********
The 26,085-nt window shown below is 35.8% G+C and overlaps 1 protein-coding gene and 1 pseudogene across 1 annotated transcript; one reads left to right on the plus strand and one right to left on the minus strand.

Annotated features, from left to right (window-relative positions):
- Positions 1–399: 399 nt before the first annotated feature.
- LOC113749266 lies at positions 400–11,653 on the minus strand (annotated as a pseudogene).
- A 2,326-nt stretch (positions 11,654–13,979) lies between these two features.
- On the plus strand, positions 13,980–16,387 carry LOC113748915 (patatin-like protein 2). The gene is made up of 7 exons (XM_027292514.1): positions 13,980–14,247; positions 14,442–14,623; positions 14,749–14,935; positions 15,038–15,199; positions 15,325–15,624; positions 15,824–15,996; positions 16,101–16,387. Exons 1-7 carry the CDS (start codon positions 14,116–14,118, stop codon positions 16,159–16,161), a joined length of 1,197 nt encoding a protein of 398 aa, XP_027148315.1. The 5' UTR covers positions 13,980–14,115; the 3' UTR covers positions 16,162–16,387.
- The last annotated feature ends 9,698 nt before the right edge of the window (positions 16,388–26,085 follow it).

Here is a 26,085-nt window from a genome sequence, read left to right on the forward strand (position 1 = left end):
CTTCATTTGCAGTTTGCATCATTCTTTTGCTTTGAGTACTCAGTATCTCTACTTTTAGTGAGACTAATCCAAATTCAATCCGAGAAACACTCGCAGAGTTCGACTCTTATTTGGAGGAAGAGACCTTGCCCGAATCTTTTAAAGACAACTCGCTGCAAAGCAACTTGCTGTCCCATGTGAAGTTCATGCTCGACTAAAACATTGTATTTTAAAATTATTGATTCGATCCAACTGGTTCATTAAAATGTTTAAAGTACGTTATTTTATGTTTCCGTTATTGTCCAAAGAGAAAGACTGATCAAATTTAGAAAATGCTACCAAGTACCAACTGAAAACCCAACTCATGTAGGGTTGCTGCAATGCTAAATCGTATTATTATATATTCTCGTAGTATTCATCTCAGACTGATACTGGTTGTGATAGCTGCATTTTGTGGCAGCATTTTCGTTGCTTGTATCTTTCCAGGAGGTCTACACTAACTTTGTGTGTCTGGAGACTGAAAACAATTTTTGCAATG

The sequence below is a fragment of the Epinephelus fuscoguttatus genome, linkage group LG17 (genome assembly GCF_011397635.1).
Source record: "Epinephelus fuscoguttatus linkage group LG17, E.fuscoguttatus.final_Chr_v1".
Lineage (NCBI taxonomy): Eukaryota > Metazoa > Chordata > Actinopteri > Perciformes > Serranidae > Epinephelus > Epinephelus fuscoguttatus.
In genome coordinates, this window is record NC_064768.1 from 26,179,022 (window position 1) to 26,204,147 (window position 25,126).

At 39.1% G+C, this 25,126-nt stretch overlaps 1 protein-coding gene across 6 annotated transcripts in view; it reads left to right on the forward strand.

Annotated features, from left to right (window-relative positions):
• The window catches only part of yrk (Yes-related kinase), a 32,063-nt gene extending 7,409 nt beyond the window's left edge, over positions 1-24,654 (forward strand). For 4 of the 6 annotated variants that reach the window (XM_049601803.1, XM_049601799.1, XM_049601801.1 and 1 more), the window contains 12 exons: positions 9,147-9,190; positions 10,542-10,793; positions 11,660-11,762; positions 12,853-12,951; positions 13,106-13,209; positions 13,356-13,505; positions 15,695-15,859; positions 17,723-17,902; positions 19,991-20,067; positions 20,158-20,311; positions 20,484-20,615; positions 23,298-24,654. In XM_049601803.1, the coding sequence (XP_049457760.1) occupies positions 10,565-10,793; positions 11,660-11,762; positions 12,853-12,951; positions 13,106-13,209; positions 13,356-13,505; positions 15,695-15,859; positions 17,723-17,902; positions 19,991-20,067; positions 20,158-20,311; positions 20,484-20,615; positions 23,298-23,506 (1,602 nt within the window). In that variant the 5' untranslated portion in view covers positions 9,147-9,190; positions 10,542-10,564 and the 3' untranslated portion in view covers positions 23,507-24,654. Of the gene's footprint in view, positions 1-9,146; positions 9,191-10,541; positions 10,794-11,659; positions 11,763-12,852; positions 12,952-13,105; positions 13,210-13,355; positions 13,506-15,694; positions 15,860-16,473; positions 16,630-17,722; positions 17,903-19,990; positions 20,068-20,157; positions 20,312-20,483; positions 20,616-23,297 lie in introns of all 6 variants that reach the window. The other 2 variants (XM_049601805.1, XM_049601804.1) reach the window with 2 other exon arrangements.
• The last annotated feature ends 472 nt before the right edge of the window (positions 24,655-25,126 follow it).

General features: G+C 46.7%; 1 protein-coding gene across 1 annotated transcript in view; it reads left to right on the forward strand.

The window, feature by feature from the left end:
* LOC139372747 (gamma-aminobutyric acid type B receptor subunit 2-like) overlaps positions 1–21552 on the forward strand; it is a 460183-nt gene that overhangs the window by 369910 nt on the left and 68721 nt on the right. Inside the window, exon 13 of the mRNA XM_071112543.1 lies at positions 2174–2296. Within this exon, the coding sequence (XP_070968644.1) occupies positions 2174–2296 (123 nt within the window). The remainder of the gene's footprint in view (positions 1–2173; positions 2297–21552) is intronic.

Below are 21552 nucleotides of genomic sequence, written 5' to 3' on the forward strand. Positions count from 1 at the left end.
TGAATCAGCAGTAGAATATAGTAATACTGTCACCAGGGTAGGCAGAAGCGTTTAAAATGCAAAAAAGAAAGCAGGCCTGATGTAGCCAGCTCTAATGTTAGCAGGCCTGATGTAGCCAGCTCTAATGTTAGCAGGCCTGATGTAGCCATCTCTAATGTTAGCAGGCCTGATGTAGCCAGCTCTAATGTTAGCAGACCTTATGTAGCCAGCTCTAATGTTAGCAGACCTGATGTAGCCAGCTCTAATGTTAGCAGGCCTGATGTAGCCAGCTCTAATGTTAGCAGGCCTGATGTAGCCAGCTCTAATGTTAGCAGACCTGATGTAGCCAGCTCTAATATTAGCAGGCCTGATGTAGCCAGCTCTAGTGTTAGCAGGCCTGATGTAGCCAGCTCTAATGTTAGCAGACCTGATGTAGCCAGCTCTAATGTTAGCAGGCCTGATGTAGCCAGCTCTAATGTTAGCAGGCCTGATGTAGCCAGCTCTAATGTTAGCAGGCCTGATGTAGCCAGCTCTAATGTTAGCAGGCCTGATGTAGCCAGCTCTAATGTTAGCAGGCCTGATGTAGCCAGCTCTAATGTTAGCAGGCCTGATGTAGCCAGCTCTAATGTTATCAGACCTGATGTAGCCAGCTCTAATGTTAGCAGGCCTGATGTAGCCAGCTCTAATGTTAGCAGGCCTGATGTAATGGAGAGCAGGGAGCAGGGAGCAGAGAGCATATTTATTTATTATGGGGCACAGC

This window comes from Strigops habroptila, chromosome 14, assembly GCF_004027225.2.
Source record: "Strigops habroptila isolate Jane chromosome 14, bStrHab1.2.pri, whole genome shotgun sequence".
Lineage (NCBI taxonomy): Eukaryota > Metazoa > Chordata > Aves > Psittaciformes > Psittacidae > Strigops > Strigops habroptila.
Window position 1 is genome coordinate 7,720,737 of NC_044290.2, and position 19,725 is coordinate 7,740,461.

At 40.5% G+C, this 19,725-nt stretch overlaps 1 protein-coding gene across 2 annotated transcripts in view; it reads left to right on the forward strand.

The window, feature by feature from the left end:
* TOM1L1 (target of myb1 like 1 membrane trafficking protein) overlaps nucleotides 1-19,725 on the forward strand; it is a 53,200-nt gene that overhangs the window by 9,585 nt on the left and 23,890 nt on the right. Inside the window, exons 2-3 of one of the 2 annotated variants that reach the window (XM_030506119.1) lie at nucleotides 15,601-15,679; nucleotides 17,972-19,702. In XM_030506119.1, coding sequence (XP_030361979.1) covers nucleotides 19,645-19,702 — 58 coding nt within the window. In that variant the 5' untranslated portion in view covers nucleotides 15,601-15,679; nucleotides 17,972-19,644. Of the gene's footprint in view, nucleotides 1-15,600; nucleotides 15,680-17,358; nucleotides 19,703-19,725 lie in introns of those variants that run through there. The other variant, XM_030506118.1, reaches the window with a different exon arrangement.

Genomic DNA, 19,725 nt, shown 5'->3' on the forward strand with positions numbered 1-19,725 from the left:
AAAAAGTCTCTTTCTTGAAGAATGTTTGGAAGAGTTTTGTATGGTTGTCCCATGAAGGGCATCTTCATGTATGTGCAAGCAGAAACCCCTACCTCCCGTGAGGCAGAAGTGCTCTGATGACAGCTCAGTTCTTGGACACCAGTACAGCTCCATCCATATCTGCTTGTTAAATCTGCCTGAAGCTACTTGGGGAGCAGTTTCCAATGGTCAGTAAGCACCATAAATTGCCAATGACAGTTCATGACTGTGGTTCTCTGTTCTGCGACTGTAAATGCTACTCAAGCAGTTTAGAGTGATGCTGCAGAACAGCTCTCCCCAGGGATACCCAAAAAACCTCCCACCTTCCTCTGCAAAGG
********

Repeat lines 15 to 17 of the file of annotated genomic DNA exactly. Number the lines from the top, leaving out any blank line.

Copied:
Annotated features, from left to right (window-relative positions):
• The window catches only part of yrk (Yes-related kinase), a 32,063-nt gene extending 7,409 nt beyond the window's left edge, over positions 1-24,654 (forward strand). For 4 of the 6 annotated variants that reach the window (XM_049601803.1, XM_049601799.1, XM_049601801.1 and 1 more), the window contains 12 exons: positions 9,147-9,190; positions 10,542-10,793; positions 11,660-11,762; positions 12,853-12,951; positions 13,106-13,209; positions 13,356-13,505; positions 15,695-15,859; positions 17,723-17,902; positions 19,991-20,067; positions 20,158-20,311; positions 20,484-20,615; positions 23,298-24,654. In XM_049601803.1, the coding sequence (XP_049457760.1) occupies positions 10,565-10,793; positions 11,660-11,762; positions 12,853-12,951; positions 13,106-13,209; positions 13,356-13,505; positions 15,695-15,859; positions 17,723-17,902; positions 19,991-20,067; positions 20,158-20,311; positions 20,484-20,615; positions 23,298-23,506 (1,602 nt within the window). In that variant the 5' untranslated portion in view covers positions 9,147-9,190; positions 10,542-10,564 and the 3' untranslated portion in view covers positions 23,507-24,654. Of the gene's footprint in view, positions 1-9,146; positions 9,191-10,541; positions 10,794-11,659; positions 11,763-12,852; positions 12,952-13,105; positions 13,210-13,355; positions 13,506-15,694; positions 15,860-16,473; positions 16,630-17,722; positions 17,903-19,990; positions 20,068-20,157; positions 20,312-20,483; positions 20,616-23,297 lie in introns of all 6 variants that reach the window. The other 2 variants (XM_049601805.1, XM_049601804.1) reach the window with 2 other exon arrangements.
• The last annotated feature ends 472 nt before the right edge of the window (positions 24,655-25,126 follow it).